Special Features

First-hand experience with serious psychological research is offered in a host of exciting research projects. Students can research factors that influence human behavior at every point in the life span, from prenatal to old age. Students in good academic standing are encouraged to become involved in research as early as possible in their academic program, preferably during the sophomore year. This kind of opportunity will be invaluable for students who are thinking about pursuing graduate work in psychology or related areas. It will help them decide whether they have the interest and aptitude for research and will help them become competitive for admission to a graduate program.

Hands-on field experience opportunities to apply the principles learned in class in the community exist. The department has agreements with several community agencies to provide internship opportunities for psychology students. For example, students can work helping children with Autism, neglected children, studying marine mammals, mentoring at risk teens, working with military veterans, or battered women (among other opportunities).

The SDSU Psychology Undergraduate Advising Office offers individual academic advising. There, students can find a friendly face and someone to help them with a personal plan of study. Advisors meet individually with students to discuss everything from which classes to take next semester to long-term career options. Students can call (619) 594-5412 to make an appointment.

Active student organizations also help to personalize the academic environment. Psi Chi is a national honor society that supports student professional activities. The Psychology Club is a social organization that holds regular meetings featuring guest speakers and opportunities to network with other students who have similar interests and career goals.

On-campus facilities include three statistics laboratories, space for performing experiments, and computer facilities for presenting stimulus materials and recording responses. Students can participate in research with psychology faculty in a variety of settings within the department.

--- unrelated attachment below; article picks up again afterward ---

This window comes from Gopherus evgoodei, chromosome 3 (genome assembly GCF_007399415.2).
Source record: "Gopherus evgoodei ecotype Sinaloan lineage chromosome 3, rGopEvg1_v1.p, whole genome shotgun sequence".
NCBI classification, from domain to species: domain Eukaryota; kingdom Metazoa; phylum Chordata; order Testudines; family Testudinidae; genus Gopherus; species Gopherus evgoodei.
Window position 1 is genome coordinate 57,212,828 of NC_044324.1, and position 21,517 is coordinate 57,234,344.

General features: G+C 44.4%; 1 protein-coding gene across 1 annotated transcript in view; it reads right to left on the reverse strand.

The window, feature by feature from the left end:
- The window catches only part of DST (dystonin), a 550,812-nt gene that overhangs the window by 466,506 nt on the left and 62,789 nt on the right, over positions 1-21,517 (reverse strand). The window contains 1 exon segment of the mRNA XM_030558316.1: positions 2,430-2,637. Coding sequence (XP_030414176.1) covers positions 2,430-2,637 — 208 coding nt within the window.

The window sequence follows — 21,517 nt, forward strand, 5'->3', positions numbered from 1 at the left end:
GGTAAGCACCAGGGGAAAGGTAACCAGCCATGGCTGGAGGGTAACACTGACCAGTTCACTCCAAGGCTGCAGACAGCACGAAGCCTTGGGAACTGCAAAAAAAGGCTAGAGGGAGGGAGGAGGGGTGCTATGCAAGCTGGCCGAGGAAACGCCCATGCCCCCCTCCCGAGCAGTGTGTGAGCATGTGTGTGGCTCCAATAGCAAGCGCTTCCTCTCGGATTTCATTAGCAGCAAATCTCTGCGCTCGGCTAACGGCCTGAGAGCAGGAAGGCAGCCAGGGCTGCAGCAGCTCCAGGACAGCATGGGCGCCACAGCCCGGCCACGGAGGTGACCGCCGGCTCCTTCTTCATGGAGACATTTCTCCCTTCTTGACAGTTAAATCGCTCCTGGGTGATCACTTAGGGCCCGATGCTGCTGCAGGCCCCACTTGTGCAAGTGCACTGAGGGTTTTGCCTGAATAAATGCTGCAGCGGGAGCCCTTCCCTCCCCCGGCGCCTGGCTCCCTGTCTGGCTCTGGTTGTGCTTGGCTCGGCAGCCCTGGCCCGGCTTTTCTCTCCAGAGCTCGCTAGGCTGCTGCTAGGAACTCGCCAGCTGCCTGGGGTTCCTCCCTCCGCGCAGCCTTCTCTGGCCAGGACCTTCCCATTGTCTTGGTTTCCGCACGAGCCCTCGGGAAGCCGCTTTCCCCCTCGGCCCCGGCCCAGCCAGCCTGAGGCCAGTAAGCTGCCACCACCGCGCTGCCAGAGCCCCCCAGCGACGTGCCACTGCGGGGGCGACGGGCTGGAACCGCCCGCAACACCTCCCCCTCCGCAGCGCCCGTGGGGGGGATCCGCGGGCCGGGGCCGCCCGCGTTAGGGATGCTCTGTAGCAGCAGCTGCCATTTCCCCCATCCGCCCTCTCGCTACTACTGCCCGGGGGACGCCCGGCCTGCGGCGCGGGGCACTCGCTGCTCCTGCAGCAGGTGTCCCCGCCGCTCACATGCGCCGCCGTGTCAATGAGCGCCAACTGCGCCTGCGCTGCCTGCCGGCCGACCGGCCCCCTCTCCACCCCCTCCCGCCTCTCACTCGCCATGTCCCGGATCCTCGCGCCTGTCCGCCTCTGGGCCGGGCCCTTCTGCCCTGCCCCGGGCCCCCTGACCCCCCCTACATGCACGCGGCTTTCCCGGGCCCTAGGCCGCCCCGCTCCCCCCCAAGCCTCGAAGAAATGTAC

Off-campus facilities used by the department include the University of California San Diego Medical Center, Scripps Clinic and Research Foundation, Children's Hospital, and the San Diego Zoo.

Psychology is the largest department of the College of Sciences, as well as the largest major within the university. Approximately 150 psychology students give presentations annually at national and regional professional meetings.

Career Opportunities

While a Ph.D. in psychology is required for teaching at the university level and for licensing as a psychologist, a variety of opportunities are open to students who hold the Bachelor's or Master's degrees in psychology. Among career and job opportunities for students with a B.A. degree in psychology are:

  • Business, such as management, public relations, personnel and staff training;
  • Agencies responsible for mental health service delivery in clinics, hospitals and special schools;
  • Teaching in childcare facilities, preschools, elementary and secondary schools;
  • Research, administering psychological tests, conducting surveys, program evaluations and basic study; and
  • Graduate programs leading to the M.A. degree in psychology and related areas, such as Clinical Social Work; School Psychology; Marriage, Family and Child Counseling; and Industrial/Organizational (business) Psychology.

To further explore career options in this field, visit the Career Services Web site.

General Catalog

You can view more complete information regarding the Psychology program in the General Catalog. All students are responsible for reading and knowing the information pertinent to their areas of study available in the General Catalog. It contains requirements for all academic majors, course descriptions, policies, and regulations governing progress at the university. Catalogs are distributed at all New Student Orientation programs. To order a General Catalog, call (619) 594-7535.